Jealousy does not merely destroy the bonds of love, but also alters the lives of the people involved. In The Tragedy of Othello by William Shakespeare, Othello’s entire life is ripped apart by the detrimental lies fed to him by Iago involving his wife Desdemona.
Love is a powerful theme in many stories and shows what one will do for love. It is and emotion that is quite strong, and many will stop at nothing to seek love. Love knows no boundaries and it does not matter if you are rich, poor, old, or young, it will find a way to come into different people’s lives.
Manipulation is shown in many ways such as politics, the media, misleading information and false advertising. To convey one’s thoughts to your own advantage is seen as crude and unnecessary. However, many people have their reasons in manipulating someone whether they are good or bad. In Shakespeare’s Othello, the concept of taking advantage of someone through manipulation leads to unnecessary, horrible events.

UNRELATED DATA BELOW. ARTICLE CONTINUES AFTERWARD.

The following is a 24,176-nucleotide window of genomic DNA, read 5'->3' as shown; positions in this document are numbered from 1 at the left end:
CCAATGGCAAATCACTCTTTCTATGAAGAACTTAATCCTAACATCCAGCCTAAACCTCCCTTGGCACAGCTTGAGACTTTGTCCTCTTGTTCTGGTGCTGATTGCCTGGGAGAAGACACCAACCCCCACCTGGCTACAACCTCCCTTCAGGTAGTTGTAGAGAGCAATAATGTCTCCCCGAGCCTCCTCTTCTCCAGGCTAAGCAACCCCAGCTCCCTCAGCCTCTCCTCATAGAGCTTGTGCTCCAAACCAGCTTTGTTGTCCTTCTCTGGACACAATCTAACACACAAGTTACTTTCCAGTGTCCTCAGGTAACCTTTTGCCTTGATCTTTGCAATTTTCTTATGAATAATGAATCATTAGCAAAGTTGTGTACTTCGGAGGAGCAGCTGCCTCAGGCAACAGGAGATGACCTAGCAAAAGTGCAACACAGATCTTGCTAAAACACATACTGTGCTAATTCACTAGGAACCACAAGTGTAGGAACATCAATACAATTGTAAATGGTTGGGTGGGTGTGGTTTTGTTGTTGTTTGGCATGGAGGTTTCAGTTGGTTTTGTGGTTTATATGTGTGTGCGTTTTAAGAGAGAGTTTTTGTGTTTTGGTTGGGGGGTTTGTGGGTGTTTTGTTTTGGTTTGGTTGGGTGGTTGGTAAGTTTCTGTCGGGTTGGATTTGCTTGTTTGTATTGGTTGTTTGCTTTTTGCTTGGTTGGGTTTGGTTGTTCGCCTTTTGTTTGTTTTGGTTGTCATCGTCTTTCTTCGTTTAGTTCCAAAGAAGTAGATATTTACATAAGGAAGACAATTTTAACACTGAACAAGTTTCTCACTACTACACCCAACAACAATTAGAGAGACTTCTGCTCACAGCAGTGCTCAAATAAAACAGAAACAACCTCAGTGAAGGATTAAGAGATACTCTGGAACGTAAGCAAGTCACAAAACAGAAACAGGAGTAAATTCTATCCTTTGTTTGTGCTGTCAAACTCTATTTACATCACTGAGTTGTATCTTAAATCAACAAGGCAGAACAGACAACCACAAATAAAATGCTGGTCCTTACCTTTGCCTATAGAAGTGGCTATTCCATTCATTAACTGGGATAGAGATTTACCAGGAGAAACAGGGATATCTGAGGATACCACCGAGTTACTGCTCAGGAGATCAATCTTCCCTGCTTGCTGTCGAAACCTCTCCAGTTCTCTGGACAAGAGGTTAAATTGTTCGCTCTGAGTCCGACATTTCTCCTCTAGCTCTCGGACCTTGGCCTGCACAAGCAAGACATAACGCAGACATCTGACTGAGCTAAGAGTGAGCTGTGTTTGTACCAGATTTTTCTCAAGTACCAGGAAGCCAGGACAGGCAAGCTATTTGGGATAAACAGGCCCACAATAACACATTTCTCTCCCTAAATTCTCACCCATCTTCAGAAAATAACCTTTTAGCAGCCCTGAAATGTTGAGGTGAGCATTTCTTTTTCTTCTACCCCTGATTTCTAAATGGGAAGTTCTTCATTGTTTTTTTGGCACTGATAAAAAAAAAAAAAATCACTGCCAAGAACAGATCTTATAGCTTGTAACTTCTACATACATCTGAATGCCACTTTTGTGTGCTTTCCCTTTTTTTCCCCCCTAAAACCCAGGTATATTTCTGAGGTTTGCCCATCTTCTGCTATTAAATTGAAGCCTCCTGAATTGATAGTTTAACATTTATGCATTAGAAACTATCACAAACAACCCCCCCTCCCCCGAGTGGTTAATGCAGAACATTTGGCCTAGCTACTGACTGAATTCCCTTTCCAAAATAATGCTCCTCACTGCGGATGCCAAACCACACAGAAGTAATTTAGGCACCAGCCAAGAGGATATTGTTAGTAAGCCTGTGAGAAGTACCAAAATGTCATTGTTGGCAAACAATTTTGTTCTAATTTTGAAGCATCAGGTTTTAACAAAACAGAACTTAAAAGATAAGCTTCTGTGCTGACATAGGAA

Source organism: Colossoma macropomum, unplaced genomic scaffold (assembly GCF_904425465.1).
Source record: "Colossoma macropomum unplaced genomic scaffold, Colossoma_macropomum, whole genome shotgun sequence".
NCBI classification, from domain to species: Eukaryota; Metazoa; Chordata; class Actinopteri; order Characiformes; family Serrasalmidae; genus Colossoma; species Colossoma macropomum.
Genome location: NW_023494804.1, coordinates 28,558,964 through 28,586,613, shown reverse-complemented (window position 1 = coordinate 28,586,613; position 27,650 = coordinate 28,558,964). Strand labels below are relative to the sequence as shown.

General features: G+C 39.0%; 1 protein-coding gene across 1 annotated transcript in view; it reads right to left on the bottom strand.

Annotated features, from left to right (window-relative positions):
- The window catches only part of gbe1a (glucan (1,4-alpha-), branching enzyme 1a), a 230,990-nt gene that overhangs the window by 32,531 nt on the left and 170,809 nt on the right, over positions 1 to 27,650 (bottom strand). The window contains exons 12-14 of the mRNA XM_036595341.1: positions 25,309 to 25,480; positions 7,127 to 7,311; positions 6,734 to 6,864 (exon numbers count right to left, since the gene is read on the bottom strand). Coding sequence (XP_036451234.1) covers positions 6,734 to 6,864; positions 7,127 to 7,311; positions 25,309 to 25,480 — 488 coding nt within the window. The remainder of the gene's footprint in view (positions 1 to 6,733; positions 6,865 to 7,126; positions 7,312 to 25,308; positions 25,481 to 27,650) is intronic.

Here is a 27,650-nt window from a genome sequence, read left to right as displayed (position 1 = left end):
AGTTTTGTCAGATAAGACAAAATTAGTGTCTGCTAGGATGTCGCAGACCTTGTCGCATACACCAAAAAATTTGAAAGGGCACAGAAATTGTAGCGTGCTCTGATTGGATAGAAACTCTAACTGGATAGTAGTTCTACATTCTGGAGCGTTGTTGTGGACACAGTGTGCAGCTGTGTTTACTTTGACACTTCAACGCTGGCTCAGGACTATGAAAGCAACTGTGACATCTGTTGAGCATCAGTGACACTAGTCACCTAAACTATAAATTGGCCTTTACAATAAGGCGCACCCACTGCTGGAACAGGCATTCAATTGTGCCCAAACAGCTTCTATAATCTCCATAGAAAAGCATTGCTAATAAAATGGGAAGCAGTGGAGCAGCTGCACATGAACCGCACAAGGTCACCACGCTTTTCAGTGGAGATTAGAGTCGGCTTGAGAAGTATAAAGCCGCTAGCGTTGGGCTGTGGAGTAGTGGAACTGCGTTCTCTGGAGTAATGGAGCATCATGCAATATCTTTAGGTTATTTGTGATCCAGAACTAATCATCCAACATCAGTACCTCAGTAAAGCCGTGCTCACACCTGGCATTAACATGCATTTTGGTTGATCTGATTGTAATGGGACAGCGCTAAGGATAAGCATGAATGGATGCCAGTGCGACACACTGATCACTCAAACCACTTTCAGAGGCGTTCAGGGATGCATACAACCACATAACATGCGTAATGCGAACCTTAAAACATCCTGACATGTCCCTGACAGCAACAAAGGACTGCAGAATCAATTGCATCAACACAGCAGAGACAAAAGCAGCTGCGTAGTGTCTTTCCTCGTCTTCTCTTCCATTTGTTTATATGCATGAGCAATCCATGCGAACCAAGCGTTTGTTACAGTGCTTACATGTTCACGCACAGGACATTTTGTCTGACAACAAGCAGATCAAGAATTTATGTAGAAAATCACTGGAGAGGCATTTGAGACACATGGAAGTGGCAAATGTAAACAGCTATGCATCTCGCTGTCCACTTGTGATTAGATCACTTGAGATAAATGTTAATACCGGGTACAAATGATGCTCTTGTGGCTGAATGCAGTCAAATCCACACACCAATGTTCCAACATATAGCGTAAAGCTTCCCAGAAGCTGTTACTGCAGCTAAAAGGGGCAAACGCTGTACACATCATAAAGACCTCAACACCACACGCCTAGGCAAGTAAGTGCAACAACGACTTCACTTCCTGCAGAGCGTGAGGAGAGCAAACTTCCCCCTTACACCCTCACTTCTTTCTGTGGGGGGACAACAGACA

Act 3, Scene 3 of Shakespeare’s Othello embodies a pivotal point in the play, as it is a transition act that grounds the foundation of Iago’s development as an antagonist and the play’s development as a tragedy. In fact, Othello is written by William Shakespeare in the early 17th century. In Act 3 Scene 3, Iago begins his insinuations of an affair between Cassio and Desdemona, which petition Othello to consider the likelihood of Desdemona’s infidelity and Cassio’s disloyalty. In this particular scene, Shakespeare makes meticulous use of linguistic and dramatic techniques to characterise Iago as an scheming, deceptive and hypocritical antagonist.